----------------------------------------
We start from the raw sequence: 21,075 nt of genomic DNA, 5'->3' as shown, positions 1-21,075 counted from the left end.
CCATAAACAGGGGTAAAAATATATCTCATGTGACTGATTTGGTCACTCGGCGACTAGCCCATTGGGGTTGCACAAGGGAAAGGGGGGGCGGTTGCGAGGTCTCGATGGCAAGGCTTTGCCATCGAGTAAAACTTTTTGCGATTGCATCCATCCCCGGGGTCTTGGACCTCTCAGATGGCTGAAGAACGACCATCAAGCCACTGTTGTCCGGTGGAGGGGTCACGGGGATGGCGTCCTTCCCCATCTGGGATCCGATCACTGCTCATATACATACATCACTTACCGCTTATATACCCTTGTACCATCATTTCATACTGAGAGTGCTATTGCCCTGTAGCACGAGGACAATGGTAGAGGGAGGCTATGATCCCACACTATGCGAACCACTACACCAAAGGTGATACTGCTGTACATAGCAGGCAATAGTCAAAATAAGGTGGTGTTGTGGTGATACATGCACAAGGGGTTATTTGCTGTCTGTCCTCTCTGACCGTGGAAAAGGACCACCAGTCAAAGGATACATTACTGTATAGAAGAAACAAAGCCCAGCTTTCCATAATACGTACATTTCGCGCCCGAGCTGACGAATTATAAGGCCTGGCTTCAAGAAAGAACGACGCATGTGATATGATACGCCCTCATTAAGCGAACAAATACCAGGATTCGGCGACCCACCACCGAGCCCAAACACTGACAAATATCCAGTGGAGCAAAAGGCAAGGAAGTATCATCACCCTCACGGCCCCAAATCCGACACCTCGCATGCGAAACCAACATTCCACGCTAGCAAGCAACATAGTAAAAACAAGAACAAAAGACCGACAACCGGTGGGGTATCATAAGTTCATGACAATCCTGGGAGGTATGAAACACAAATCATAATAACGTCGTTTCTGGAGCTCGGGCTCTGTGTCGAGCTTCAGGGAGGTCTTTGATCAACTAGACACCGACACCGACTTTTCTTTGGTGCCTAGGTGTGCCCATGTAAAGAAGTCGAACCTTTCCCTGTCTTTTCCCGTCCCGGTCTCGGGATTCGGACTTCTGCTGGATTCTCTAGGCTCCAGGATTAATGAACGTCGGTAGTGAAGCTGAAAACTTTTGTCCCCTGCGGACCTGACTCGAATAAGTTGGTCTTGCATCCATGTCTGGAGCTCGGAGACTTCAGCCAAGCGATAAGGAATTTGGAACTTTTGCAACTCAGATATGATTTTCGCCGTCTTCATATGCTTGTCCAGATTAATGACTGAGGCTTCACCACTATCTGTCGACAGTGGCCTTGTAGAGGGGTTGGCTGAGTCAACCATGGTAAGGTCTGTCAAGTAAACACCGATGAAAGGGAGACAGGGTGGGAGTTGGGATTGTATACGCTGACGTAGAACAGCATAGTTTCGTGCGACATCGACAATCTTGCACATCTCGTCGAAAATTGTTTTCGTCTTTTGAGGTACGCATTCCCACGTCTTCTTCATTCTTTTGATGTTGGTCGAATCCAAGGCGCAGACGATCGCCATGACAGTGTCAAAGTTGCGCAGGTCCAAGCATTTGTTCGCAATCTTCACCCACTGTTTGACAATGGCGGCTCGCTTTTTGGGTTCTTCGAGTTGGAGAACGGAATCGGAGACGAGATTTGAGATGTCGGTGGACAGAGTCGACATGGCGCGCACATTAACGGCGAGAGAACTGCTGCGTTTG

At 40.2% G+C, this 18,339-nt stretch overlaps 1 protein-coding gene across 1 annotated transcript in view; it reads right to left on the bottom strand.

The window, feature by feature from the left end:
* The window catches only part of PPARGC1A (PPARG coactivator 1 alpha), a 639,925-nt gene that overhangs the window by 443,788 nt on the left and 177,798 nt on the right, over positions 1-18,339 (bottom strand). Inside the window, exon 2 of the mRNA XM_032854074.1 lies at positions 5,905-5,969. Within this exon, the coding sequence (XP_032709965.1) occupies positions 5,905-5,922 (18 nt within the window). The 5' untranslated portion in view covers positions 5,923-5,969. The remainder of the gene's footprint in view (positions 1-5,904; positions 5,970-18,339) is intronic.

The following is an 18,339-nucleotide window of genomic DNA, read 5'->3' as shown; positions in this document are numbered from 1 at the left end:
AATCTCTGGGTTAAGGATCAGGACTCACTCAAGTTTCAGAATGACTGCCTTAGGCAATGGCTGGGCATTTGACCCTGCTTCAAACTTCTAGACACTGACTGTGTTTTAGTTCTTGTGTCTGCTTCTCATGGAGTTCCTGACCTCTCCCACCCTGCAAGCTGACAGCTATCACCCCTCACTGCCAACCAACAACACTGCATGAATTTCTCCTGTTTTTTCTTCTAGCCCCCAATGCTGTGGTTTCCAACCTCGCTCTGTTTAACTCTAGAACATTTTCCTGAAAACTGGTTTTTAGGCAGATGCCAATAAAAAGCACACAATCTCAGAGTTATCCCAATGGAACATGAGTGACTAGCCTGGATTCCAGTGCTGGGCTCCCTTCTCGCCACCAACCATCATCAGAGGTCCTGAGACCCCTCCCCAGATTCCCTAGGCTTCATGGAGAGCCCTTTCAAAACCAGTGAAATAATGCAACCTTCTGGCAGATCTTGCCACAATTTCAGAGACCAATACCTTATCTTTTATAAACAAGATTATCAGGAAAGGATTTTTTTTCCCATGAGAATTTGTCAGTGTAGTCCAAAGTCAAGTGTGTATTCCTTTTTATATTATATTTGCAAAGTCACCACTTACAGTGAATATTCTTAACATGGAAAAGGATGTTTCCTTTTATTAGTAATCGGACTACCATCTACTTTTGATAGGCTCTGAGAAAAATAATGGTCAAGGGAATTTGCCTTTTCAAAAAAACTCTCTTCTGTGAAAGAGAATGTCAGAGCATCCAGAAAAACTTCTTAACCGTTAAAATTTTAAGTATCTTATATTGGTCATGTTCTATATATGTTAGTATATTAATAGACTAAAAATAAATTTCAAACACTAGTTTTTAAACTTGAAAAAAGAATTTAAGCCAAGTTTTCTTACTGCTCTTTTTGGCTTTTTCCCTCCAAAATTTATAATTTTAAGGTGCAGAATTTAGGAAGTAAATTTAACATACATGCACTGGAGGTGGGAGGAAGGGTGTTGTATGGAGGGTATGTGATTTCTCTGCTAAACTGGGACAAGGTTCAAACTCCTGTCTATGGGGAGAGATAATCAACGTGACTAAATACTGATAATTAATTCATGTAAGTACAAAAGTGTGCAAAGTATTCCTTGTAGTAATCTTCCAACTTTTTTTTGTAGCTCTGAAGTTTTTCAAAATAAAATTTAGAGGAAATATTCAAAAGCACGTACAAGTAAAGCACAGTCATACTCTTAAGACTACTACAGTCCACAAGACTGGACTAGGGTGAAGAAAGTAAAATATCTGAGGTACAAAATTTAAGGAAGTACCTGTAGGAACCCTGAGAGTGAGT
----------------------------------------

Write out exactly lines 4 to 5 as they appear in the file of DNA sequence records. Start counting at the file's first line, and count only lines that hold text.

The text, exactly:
The window, feature by feature from the left end:
* The window catches only part of PPARGC1A (PPARG coactivator 1 alpha), a 639,925-nt gene that overhangs the window by 443,788 nt on the left and 177,798 nt on the right, over positions 1-18,339 (bottom strand). Inside the window, exon 2 of the mRNA XM_032854074.1 lies at positions 5,905-5,969. Within this exon, the coding sequence (XP_032709965.1) occupies positions 5,905-5,922 (18 nt within the window). The 5' untranslated portion in view covers positions 5,923-5,969. The remainder of the gene's footprint in view (positions 1-5,904; positions 5,970-18,339) is intronic.